Trust No One – Especially Not In The Crypto Space
“Trust no one” seems to be a good quote for the Blockchain and Cryptocurrency as a whole. With a distinct lack of regulation and this massive Ponzi scheme circus sucking in celebrities to the current NFT craze, it comes as no surprise then to find a documentary like Crypto King. Played out as a delightfully sinister blend of Tinder Swindler and Don’t F**k With Cats, this 90 minute documentary dives deep down a rabbit hole of distrust, murder and shock.
For anyone who has followed bitcoin, crypto or NFTs over the past years, Crypto and Crime synonymously skip happily together hand in hand. There’s a lot of foul play going on with “web3” as typified by the wonderfully uplifting web3isgoinggreat. The story here though isn’t broadly about NFTs and crypto as a whole, although I’d highly recommend Dan Olson’s documentary on YouTube called “Line Goes Up” if you want to know more about this potentially devastating future.
However, you don’t need to be completely clued up on crypto to become engrossed in this docufilm. In its simplest form, this is a documentary about a cryptocurrency multimillionaire by the name of Gerry Cotten.
After founding the company QuadrigaCX, Canada’s largest cryptocurrency exchange, transferring Bitcoin to dollars and vice versa, Bitcoin started to crash. Not long after, Gerry ends up dead in India, presumably suffering the effects of Crohn’s disease. His death also takes the keys to unlock over $250 million left in his virtual vault, leaving many very, very shortchanged.
A group of investors then take over the investigation, turning to internet sleuths as they dive deep into Gerry’s life, using both white hat (legal) and black hat (not so legal) ways of uncovering the truth. Believing Gerry faked his own death, they set out to recover the funds stolen from them.
Netflix’s documentary is the perfect length for a story like this, although personally it would have been nice to have another 15 minutes or so to really explain the Blockchain and cryptocurrency. Of course, that’s nowhere near enough time to explain the obfuscated nature of digital currency but it would have served a little better to explain the significance of the Blockchain and how easy it is to manipulate and scam – if you have the right tools and means to do so.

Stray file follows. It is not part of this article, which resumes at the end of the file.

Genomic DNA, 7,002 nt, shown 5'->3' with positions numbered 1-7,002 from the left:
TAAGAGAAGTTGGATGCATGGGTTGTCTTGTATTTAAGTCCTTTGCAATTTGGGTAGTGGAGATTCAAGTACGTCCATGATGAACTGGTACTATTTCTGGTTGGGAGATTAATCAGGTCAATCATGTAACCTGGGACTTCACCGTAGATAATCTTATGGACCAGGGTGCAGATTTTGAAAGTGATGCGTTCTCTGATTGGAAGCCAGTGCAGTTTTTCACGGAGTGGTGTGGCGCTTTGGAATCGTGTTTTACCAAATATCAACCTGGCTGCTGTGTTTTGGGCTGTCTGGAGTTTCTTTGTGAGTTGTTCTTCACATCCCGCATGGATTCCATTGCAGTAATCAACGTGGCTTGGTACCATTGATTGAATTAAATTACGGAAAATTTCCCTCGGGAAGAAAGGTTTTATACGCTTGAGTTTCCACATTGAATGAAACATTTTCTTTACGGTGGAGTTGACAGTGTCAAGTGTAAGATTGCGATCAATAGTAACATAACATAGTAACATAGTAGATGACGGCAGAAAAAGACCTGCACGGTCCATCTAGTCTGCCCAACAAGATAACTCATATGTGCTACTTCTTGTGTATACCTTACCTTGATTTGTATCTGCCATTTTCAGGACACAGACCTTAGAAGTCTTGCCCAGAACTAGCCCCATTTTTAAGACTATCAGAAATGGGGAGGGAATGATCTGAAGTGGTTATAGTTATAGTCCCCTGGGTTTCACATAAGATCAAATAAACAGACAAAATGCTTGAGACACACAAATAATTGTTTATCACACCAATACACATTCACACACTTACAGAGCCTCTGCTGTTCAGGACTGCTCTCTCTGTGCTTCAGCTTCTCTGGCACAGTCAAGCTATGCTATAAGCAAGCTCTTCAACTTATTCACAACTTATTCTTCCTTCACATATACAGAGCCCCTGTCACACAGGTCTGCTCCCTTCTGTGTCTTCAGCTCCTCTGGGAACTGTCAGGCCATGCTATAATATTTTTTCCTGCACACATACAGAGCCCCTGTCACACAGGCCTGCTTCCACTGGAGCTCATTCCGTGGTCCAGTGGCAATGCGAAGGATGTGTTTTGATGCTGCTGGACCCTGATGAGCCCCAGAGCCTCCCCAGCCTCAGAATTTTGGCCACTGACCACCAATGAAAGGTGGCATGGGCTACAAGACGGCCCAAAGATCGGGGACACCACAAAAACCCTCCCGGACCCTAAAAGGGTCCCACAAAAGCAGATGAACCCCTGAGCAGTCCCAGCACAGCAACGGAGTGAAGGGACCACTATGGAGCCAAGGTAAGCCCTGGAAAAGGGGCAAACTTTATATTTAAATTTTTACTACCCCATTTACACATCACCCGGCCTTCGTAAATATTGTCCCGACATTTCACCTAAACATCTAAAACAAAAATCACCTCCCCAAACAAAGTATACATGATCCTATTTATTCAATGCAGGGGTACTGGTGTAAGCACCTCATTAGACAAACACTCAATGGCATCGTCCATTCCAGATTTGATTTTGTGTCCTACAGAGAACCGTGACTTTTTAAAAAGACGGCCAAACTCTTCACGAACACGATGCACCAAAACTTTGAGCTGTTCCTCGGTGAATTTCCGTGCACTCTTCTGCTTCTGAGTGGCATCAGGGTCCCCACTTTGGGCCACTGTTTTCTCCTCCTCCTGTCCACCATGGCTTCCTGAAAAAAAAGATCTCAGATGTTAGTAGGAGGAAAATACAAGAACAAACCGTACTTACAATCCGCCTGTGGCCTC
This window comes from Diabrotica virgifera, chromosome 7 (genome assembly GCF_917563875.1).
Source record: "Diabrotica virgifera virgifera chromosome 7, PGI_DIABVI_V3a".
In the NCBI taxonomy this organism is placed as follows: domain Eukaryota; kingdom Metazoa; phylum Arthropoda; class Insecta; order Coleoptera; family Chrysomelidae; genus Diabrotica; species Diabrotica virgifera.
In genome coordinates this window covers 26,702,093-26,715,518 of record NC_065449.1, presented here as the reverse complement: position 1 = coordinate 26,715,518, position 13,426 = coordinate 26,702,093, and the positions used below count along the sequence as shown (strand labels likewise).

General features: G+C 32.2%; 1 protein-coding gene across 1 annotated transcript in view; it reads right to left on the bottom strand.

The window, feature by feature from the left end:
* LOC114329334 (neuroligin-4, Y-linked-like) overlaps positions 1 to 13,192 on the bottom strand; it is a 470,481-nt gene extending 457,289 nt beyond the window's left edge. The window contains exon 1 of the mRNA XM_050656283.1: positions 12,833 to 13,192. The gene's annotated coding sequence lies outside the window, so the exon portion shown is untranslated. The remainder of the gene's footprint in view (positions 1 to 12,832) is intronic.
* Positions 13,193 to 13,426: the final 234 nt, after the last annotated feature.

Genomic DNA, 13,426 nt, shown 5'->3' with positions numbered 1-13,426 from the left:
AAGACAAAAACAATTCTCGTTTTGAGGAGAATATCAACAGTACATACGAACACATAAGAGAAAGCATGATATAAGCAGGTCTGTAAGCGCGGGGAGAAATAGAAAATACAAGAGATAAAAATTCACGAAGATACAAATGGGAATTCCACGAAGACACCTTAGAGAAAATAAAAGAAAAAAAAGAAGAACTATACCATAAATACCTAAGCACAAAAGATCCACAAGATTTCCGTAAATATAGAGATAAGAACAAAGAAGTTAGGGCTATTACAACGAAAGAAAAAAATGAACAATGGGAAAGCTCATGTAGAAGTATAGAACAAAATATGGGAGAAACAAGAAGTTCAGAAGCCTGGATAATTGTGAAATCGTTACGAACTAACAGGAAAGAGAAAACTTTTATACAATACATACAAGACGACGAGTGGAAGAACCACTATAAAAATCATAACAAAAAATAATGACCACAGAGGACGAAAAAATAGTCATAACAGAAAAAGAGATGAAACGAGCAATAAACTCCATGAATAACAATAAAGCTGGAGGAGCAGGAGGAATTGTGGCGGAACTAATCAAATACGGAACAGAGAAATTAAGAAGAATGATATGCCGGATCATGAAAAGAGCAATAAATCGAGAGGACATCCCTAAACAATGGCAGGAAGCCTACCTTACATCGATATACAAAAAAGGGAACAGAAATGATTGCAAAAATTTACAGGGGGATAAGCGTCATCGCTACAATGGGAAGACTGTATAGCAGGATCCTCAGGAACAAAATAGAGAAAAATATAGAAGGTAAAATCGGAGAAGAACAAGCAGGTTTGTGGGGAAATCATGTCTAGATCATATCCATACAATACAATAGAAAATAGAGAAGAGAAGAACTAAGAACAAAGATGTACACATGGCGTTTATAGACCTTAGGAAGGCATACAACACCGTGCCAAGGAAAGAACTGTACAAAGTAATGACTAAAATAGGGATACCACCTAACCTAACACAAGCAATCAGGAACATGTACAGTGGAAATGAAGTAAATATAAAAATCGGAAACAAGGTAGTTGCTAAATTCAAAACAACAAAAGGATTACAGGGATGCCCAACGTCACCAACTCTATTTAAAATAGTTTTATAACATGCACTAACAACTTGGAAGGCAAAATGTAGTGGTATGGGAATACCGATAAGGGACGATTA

If you’ve read this far then you know I’m no fan of cryptocurrency and the current Ponzi scheme around NFTs. This documentary actually does a great job showing how easy it is to get sucked into the allure of getting rich quickly.
In fact, one of the victims, Tong, even admits that he wanted to get rich quickly and refused to wait around and make money, investing in crypto. Seeing his story -along with many others – unfold over how they were conned out of 5 or 6 figures is heart-breaking, and the movie does a great job allowing their voices to be heard. Unfortunately, the more crypto is adopted by innocent people, the more these stories will become the norm.
Stylistically, Hunt for the Crypto King does well to pepper in a number of text messages, online profiles, emails and all manner of digital records to help give this some authenticity. Much like other Netflix documentaries, this one places a great deal of emphasis on the victims and while there is some dialogue added for those on Gerry and Jen’s (his wife) side, it’s the victims who get the lion’s share of the voice.
Trust No One: The Hunt for the Crypto King is a decent documentary though and well worth checking out. It’s a sobering reminder of how dangerous and unpredictable cryptocurrency currently is and a well researched docu-film that sheds light on a mysterious and bizarre case.
Verdict - 8.5/10